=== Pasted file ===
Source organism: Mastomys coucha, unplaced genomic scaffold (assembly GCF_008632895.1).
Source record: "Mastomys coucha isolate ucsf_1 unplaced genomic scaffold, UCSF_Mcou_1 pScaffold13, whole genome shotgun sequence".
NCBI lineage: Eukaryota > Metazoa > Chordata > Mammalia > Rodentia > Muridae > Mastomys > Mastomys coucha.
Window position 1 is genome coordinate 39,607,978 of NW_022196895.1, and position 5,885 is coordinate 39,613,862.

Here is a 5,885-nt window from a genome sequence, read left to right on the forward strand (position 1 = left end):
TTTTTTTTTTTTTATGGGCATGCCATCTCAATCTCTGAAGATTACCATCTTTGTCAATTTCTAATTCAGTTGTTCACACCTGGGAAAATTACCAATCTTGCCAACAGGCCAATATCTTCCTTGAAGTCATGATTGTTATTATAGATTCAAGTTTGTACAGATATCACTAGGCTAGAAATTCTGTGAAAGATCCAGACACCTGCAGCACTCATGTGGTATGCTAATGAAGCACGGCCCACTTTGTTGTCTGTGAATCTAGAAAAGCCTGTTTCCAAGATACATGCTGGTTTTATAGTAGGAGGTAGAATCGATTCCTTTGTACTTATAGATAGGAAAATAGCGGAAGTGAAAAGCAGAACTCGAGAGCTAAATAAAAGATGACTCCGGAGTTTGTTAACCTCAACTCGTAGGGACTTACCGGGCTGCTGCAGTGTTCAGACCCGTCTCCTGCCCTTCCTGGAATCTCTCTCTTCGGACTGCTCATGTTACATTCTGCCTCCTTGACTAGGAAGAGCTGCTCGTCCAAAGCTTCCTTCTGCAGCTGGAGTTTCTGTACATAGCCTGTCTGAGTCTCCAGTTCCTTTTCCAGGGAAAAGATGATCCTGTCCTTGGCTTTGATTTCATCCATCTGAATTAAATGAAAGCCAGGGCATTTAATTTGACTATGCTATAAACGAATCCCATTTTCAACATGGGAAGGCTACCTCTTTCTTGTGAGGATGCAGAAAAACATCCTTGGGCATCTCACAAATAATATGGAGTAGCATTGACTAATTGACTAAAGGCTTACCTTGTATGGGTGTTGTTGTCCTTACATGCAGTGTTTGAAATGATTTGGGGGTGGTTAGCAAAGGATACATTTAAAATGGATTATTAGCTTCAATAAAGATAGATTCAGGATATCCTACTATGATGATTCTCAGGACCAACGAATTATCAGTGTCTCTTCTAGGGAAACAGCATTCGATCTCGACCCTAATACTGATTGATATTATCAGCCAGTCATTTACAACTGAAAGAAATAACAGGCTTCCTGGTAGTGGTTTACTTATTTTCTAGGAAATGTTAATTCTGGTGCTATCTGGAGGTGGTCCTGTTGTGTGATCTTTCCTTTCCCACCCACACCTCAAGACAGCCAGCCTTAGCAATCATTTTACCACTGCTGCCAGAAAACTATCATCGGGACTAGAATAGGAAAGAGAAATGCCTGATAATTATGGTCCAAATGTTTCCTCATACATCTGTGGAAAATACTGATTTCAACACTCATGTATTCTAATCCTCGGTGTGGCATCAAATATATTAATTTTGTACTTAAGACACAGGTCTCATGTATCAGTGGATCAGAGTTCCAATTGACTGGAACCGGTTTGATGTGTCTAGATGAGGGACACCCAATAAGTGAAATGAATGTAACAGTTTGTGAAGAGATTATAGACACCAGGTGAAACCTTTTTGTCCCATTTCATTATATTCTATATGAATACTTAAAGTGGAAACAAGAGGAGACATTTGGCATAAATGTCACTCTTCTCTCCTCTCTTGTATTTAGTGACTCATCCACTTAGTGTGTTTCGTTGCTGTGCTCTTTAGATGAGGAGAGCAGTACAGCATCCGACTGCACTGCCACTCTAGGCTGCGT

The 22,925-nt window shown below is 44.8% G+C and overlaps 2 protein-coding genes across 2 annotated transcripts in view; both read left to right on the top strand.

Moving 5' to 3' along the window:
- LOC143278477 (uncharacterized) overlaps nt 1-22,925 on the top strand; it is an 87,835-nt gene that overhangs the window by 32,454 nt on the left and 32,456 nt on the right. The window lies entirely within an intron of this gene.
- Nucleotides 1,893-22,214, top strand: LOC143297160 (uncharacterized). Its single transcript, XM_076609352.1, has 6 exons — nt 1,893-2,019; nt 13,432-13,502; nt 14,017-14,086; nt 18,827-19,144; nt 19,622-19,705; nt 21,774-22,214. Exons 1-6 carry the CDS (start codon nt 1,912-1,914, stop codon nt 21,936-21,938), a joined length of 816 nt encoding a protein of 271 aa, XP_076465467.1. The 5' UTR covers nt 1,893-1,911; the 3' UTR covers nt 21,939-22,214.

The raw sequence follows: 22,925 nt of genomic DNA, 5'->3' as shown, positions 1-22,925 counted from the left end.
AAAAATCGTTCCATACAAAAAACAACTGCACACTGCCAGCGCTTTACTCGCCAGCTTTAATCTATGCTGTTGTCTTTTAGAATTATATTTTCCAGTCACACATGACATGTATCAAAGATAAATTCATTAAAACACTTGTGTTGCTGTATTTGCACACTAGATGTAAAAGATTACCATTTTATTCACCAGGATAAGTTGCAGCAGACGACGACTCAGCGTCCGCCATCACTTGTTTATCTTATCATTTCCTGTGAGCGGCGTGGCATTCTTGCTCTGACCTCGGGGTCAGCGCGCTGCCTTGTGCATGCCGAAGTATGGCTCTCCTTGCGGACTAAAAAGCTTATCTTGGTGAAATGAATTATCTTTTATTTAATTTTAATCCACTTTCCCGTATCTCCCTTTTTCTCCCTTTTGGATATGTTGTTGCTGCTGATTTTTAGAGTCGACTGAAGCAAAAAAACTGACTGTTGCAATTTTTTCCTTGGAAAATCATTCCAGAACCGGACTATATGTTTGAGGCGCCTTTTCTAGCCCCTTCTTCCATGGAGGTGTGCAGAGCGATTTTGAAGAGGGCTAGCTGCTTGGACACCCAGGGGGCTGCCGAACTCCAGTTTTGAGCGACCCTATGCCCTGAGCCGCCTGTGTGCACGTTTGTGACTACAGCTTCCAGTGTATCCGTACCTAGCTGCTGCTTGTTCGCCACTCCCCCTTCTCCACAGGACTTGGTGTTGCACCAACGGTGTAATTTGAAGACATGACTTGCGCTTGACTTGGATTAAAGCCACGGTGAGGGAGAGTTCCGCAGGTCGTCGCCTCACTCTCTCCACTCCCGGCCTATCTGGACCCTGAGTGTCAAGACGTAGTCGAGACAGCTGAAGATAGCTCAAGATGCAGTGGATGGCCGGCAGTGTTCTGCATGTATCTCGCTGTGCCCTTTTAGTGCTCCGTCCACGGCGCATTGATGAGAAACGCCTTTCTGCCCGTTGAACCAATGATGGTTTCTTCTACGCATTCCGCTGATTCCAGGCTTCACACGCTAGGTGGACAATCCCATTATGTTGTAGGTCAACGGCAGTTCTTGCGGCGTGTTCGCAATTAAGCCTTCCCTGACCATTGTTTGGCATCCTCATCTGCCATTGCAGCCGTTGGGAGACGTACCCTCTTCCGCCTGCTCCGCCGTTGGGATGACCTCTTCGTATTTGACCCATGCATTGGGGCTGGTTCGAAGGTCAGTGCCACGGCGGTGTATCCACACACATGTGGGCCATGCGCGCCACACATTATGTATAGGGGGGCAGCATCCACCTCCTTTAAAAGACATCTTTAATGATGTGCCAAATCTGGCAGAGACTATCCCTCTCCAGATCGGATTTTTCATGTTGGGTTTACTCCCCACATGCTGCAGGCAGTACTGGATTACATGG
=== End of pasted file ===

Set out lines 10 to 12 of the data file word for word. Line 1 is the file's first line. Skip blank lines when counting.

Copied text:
- Nucleotides 1,893-22,214, top strand: LOC143297160 (uncharacterized). Its single transcript, XM_076609352.1, has 6 exons — nt 1,893-2,019; nt 13,432-13,502; nt 14,017-14,086; nt 18,827-19,144; nt 19,622-19,705; nt 21,774-22,214. Exons 1-6 carry the CDS (start codon nt 1,912-1,914, stop codon nt 21,936-21,938), a joined length of 816 nt encoding a protein of 271 aa, XP_076465467.1. The 5' UTR covers nt 1,893-1,911; the 3' UTR covers nt 21,939-22,214.

The raw sequence follows: 22,925 nt of genomic DNA, 5'->3' as shown, positions 1-22,925 counted from the left end.
AAAAATCGTTCCATACAAAAAACAACTGCACACTGCCAGCGCTTTACTCGCCAGCTTTAATCTATGCTGTTGTCTTTTAGAATTATATTTTCCAGTCACACATGACATGTATCAAAGATAAATTCATTAAAACACTTGTGTTGCTGTATTTGCACACTAGATGTAAAAGATTACCATTTTATTCACCAGGATAAGTTGCAGCAGACGACGACTCAGCGTCCGCCATCACTTGTTTATCTTATCATTTCCTGTGAGCGGCGTGGCATTCTTGCTCTGACCTCGGGGTCAGCGCGCTGCCTTGTGCATGCCGAAGTATGGCTCTCCTTGCGGACTAAAAAGCTTATCTTGGTGAAATGAATTATCTTTTATTTAATTTTAATCCACTTTCCCGTATCTCCCTTTTTCTCCCTTTTGGATATGTTGTTGCTGCTGATTTTTAGAGTCGACTGAAGCAAAAAAACTGACTGTTGCAATTTTTTCCTTGGAAAATCATTCCAGAACCGGACTATATGTTTGAGGCGCCTTTTCTAGCCCCTTCTTCCATGGAGGTGTGCAGAGCGATTTTGAAGAGGGCTAGCTGCTTGGACACCCAGGGGGCTGCCGAACTCCAGTTTTGAGCGACCCTATGCCCTGAGCCGCCTGTGTGCACGTTTGTGACTACAGCTTCCAGTGTATCCGTACCTAGCTGCTGCTTGTTCGCCACTCCCCCTTCTCCACAGGACTTGGTGTTGCACCAACGGTGTAATTTGAAGACATGACTTGCGCTTGACTTGGATTAAAGCCACGGTGAGGGAGAGTTCCGCAGGTCGTCGCCTCACTCTCTCCACTCCCGGCCTATCTGGACCCTGAGTGTCAAGACGTAGTCGAGACAGCTGAAGATAGCTCAAGATGCAGTGGATGGCCGGCAGTGTTCTGCATGTATCTCGCTGTGCCCTTTTAGTGCTCCGTCCACGGCGCATTGATGAGAAACGCCTTTCTGCCCGTTGAACCAATGATGGTTTCTTCTACGCATTCCGCTGATTCCAGGCTTCACACGCTAGGTGGACAATCCCATTATGTTGTAGGTCAACGGCAGTTCTTGCGGCGTGTTCGCAATTAAGCCTTCCCTGACCATTGTTTGGCATCCTCATCTGCCATTGCAGCCGTTGGGAGACGTACCCTCTTCCGCCTGCTCCGCCGTTGGGATGACCTCTTCGTATTTGACCCATGCATTGGGGCTGGTTCGAAGGTCAGTGCCACGGCGGTGTATCCACACACATGTGGGCCATGCGCGCCACACATTATGTATAGGGGGGCAGCATCCACCTCCTTTAAAAGACATCTTTAATGATGTGCCAAATCTGGCAGAGACTATCCCTCTCCAGATCGGATTTTTCATGTTGGGTTTACTCCCCACATGCTGCAGGCAGTACTGGATTACATGG